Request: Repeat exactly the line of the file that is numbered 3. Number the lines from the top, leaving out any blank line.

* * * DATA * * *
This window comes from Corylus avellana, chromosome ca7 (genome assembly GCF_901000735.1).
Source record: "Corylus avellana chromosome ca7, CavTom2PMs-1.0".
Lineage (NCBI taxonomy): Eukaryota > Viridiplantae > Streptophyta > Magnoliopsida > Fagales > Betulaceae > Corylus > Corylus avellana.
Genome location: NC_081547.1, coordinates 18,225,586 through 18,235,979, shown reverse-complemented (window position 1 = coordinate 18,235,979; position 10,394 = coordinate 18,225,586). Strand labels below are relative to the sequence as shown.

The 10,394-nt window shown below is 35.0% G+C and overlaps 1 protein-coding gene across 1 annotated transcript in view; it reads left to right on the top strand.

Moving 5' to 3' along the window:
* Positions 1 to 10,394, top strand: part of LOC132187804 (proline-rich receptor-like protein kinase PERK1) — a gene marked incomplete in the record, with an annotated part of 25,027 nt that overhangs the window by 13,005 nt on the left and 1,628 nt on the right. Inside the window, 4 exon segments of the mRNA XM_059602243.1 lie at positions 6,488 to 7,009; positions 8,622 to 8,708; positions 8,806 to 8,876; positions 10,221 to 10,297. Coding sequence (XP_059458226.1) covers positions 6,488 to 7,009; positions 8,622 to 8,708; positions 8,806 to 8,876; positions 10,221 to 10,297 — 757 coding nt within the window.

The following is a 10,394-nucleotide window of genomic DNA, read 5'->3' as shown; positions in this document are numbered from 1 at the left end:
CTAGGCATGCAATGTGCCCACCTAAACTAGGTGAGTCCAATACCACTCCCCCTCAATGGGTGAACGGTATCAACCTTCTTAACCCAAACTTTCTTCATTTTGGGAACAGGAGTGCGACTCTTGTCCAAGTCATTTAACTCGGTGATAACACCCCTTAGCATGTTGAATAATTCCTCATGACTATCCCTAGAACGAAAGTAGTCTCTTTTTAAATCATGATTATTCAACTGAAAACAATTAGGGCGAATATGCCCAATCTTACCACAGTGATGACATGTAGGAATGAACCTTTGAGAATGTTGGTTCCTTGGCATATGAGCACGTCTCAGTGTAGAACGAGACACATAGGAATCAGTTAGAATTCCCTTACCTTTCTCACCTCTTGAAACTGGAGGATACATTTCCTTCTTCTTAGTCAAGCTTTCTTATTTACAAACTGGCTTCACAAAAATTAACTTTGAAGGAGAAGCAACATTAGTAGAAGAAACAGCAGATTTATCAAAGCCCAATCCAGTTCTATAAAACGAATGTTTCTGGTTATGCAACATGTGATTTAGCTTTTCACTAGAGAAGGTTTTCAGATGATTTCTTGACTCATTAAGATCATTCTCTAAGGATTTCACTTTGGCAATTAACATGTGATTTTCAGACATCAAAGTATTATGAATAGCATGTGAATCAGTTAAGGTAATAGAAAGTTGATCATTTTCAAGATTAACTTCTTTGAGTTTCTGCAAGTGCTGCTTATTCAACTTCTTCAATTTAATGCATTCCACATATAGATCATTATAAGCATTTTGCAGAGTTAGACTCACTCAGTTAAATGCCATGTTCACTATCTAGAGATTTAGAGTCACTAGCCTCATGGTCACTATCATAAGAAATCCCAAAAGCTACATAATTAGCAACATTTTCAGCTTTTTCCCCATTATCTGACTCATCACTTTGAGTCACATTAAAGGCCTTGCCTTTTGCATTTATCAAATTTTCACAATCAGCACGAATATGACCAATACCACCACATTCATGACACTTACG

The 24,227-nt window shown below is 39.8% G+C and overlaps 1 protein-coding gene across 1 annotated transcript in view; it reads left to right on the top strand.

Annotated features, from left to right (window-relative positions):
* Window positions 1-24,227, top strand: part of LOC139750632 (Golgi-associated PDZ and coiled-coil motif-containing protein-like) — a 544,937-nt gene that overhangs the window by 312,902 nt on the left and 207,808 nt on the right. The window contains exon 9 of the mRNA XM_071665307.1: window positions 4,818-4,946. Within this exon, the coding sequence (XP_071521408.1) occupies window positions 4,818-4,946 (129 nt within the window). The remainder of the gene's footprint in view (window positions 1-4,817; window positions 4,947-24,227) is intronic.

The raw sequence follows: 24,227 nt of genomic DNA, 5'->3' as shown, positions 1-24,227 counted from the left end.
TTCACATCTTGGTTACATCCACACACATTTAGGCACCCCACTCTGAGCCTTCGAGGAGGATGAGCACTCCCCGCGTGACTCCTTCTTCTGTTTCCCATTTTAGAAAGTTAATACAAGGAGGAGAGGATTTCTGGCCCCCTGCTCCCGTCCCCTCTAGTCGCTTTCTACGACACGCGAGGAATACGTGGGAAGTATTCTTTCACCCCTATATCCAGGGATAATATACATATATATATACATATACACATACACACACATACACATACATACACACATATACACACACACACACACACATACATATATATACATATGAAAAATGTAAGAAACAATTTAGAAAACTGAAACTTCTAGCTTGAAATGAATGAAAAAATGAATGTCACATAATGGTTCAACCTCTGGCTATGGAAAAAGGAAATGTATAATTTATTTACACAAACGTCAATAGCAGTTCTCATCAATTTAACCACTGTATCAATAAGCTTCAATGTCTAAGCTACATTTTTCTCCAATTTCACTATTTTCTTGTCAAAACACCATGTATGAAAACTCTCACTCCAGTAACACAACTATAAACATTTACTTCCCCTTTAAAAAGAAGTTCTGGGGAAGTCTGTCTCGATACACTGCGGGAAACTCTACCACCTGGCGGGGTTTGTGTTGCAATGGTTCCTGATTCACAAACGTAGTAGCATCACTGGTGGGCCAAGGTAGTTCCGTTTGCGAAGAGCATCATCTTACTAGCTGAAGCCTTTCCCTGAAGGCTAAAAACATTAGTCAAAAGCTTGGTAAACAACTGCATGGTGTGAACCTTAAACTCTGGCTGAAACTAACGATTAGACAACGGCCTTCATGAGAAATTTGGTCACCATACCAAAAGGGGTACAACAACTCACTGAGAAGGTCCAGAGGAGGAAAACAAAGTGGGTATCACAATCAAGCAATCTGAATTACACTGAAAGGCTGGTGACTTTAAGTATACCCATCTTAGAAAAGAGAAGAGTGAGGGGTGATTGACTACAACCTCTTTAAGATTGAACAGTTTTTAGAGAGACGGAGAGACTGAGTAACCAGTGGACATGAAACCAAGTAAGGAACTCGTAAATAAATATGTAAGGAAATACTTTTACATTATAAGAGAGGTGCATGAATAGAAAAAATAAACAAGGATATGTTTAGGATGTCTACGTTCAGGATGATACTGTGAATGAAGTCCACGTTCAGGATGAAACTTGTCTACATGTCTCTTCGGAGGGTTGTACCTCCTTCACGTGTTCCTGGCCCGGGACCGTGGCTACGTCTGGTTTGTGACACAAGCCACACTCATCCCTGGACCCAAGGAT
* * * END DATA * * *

Lineage (NCBI taxonomy): Eukaryota > Viridiplantae > Streptophyta > Magnoliopsida > Fagales > Betulaceae > Corylus > Corylus avellana.